The Australian government and 14 moderate Muslim leaders agreed Tuesday to join forces in the fight against terror at a landmark summit that brought together Prime Minister John Howard and Islamic community leaders.
The summit had a positive and forward looking attitude about tackling terrorism, Howard said after meeting moderate Muslim leaders at the summit here.
The meeting at Australia's Parliament House was called to discuss how to stamp out extremist preaching and keep the country safe from terror attacks in the aftermath of the deadly London terrorist bombings killed 52 rail and bus commuters on July 7, AP informs.
"Members of the Muslim faith and in particular its leaders have a responsibility to challenge and counteract those who seek to encourage the use of violence and terrorism in the name of Islam," a statement released after the meeting said.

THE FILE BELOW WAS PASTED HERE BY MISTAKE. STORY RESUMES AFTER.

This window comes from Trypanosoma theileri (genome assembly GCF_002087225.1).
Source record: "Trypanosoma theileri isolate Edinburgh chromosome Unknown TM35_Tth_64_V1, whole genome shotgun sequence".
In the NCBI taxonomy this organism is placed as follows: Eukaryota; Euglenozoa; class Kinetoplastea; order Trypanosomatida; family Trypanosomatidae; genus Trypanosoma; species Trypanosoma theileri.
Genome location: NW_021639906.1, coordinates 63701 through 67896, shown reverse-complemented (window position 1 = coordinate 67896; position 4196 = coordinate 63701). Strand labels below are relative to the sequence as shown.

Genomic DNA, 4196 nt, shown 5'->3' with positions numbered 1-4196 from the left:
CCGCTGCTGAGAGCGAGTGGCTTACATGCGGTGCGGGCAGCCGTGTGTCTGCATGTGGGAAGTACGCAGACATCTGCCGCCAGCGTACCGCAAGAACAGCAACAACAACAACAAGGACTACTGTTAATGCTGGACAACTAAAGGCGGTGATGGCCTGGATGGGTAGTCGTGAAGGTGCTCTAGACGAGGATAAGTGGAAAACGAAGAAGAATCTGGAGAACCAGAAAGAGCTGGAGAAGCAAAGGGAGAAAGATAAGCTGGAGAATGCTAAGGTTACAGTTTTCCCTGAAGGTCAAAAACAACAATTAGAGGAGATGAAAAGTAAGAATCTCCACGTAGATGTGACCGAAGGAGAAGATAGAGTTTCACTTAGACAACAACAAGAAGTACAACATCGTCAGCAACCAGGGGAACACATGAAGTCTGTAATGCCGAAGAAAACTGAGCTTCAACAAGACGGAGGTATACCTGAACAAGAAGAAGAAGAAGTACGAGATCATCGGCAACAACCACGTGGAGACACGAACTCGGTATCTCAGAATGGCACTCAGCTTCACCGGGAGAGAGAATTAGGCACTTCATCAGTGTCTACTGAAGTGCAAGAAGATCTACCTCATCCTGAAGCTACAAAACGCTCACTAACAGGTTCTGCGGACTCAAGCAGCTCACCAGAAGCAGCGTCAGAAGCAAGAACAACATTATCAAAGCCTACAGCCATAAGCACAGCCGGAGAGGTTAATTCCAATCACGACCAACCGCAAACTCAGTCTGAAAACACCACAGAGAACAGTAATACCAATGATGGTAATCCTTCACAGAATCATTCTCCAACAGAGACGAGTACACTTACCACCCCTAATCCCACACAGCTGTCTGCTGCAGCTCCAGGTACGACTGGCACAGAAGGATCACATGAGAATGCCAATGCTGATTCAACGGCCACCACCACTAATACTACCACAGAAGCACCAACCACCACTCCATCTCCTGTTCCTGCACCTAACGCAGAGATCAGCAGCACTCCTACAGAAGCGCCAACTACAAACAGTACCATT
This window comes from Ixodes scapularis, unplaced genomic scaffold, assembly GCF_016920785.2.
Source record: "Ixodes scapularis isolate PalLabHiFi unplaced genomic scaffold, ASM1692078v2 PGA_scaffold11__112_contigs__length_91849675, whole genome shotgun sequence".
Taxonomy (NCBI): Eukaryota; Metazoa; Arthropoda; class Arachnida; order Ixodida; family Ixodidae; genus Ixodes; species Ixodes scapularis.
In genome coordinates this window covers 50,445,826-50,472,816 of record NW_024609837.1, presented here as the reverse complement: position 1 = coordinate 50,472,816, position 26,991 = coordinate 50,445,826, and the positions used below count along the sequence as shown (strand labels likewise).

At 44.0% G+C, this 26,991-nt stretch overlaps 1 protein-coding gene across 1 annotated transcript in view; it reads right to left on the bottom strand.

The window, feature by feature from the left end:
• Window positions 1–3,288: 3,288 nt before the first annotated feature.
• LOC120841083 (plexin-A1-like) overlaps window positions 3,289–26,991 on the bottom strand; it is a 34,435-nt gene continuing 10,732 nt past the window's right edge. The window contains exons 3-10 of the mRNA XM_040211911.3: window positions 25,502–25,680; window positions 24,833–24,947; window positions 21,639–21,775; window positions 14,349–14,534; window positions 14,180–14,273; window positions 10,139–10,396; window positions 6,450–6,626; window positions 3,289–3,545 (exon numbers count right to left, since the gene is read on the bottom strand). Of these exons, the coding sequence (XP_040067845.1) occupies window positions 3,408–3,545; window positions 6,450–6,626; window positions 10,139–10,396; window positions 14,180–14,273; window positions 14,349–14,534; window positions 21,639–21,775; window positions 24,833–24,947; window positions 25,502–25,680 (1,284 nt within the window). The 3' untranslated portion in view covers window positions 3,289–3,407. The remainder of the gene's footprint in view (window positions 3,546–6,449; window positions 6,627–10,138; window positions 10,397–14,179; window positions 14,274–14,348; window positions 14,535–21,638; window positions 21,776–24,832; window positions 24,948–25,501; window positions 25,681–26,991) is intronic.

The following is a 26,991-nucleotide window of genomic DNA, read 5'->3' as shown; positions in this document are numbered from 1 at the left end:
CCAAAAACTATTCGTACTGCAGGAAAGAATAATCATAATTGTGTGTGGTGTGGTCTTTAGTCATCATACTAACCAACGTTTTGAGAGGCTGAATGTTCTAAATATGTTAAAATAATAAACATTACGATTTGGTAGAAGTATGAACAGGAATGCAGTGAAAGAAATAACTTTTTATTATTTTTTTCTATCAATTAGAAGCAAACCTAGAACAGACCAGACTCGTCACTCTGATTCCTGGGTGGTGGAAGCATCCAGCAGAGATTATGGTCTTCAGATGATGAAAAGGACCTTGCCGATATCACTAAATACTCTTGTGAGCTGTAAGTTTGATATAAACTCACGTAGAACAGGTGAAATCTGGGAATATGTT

"The government must support and encourage Islamic leaders to challenge and eradicate extremism," it added.
Howard said the group unanimously agreed to reject and combat terrorism.
"There was unanimous rejection and repudiation of terrorism in all its forms and a commitment to work within the laws of Australia and the framework of the Australian community to combat terrorism," he was quoted as saying by Xinhua.
"There is a problem, there is a concern that a small section of the Islamic community of this country could be the source of terrorism," he said.
"The important thing coming out of this meeting is that we all agree on that and we need to work together."
The meeting has also agreed on a set of principles which will guide ongoing talks between the government and Australia's Islamic community.